Climbing is a great way to exercise or physically challenge yourself. I guarantee a day of sport climbing, which involves using pre-drilled and set expansion bolts for the primary means of protection, is just as tough as hitting the local gym.
Aside from being physically demanding, it also pushes you mentally, both in problem-solving and getting over fears of falling. And inevitably, you are going to take a fall.
Sport climbing is usually a stepping-stone into the world of traditional, or “trad,” climbing. For people who have been top roping or bouldering, it’s easier to learn how to sport climb as opposed to trad climb—the routes are definitive, with a bolt line to lead the way. With trad climbing it’s up to the climber to place protection (anchors to the rock that will arrest a fall) rather than clipping bolts. A sport rack (the set of equipment carried up a climb) is also a heck of a lot cheaper than a trad rack, which includes multiple different pieces of protection. Here are some elements of the basic kit you’ll want to assemble:
For your first harness, comfort is your first priority. Sport climbing usually involves more falling than traditional climbing, so you are hanging in the harness much longer. This means you want something that fits and doesn’t make your feet fall asleep while you’re hanging in it. As you get better at climbing, weight becomes more of an issue and as you’ll want a lighter harness; these tend to be more uncomfortable because they do not have as much padding. You want to make sure you have at least two gear loops on the harness to carry all your quickdraws.
A quickdraw is a device that attaches a freely running rope to an anchor, and consists of two non-locking carabiners connected by a ‘dog bone’ (length of webbing). One end will have a rubber stabilizer to connect the carabiner, and the other will not. Dog bones come in different sizes, which increase or decrease the overall length of the quickdraw; 10cm is a good length to build your rack around. Personally, I like ones with wire-gate carabiners at one end to clip the rope, and a straight-gate carabiner to clip the bolt. Having the two different closure systems also makes it easier to not mix them up while clipping. Always be sure to clip the end without the rubber stabilizer to the bolt, as you need that movement to stay dynamic (which makes it safe).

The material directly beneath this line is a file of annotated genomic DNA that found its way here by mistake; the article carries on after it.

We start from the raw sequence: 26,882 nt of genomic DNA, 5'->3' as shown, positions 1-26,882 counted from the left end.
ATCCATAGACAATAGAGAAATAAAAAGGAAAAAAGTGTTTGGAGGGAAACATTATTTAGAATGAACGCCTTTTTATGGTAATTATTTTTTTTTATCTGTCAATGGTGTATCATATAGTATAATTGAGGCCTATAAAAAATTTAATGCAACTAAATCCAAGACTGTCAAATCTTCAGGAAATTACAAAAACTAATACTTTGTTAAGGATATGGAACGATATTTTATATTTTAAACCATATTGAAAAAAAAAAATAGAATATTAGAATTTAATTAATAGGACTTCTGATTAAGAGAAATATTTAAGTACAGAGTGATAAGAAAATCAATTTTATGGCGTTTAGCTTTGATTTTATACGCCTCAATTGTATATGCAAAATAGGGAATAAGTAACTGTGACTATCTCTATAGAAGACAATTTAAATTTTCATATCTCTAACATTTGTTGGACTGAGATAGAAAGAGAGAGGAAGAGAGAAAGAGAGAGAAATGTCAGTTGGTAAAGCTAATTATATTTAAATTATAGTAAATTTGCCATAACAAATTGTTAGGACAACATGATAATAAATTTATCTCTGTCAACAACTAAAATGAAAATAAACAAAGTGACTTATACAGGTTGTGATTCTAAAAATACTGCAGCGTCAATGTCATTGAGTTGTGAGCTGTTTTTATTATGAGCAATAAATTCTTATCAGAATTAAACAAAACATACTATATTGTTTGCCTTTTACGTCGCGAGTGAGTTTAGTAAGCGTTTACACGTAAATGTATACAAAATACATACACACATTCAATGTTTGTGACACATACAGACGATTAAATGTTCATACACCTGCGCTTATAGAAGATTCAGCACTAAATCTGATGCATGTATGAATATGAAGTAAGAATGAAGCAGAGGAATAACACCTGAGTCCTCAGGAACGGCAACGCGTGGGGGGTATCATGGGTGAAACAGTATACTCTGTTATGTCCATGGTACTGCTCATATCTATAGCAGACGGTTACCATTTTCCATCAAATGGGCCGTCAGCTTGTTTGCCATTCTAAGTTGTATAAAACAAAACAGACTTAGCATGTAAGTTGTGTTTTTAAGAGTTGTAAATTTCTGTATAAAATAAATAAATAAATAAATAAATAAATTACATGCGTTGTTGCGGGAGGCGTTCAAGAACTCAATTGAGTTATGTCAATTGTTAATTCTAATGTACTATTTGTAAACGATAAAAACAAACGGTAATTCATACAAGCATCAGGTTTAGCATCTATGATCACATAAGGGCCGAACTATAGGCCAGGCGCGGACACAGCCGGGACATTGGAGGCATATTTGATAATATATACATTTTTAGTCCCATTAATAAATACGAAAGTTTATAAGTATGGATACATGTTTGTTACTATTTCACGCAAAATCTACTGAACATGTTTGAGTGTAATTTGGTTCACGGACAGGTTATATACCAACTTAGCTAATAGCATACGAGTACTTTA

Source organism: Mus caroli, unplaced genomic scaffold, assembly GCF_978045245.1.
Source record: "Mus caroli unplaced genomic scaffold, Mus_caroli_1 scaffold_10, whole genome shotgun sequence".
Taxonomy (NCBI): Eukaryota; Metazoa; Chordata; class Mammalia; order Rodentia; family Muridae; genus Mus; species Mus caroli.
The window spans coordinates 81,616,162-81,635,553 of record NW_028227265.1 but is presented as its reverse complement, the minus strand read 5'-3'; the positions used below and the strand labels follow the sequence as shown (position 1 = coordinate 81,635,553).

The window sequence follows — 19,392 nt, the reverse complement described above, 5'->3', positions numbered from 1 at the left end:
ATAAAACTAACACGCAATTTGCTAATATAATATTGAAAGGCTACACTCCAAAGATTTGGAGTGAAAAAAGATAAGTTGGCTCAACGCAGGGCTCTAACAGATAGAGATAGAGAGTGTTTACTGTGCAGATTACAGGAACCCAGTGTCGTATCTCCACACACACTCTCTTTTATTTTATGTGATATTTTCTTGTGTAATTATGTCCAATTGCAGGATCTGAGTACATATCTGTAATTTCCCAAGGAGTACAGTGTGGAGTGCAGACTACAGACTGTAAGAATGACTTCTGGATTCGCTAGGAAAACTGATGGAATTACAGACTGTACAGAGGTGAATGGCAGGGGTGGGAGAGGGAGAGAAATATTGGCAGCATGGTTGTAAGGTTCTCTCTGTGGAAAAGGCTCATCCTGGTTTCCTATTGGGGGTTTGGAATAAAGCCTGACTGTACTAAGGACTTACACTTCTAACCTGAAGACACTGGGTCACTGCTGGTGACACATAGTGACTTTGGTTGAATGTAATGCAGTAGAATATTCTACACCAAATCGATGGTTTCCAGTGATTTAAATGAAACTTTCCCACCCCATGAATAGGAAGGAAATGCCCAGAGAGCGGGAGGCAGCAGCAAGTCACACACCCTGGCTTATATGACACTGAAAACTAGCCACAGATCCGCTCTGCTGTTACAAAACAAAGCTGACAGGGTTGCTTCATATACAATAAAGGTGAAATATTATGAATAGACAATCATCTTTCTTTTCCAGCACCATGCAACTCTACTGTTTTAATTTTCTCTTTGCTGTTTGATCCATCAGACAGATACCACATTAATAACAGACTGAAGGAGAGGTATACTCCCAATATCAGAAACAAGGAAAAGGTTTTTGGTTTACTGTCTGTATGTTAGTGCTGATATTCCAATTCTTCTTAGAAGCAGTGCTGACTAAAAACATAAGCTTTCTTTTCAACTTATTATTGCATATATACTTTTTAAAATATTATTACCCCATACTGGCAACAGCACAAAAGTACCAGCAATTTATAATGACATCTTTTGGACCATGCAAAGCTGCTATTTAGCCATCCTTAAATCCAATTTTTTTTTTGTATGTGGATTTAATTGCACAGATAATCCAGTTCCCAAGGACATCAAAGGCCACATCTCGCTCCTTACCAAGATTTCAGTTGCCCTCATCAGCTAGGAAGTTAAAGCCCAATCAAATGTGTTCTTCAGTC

For your first rack, look for quickdraws that balance light weight with burliness; with heavier carabiners, you can allow yourself more dings, which are inevitable as your learn. As you get better and learn how to avoid this, you can start swapping out some heavier carabiners with lighter options.
Most routes require 10-12 draws plus anchors, so make sure you do your research before you get on the route. Quickdraws are usually sold in packs of five or six; you will want two of these.
As opposed to a static rope, a dynamic rope provides some stretch in the event of a fall. This makes the catch or fall “soft”—the force of the fall is dispelled by that stretch instead of being transferred directly to your harness. This not only saves your back but prevents a lot of force being put on both the quickdraws and the bolts in the rock. Static ropes are primarily used by people who are not lead climbing but rather using the rope for rappelling.
A lot of climbs today require a 70-meter rope; I recommend starting with that. Most routes only need 60m, but the 70m will be much more versatile over time. Again if this is your first rope, worrying about weight shouldn’t be a huge priority. Beginners should get a rope at least 9.5mm thick; this way you have a rope that can handle a lot of abuse. Climbers that use skinny ropes are usually going for hard routes where every gram counts—but at the cost of the rope’s durability.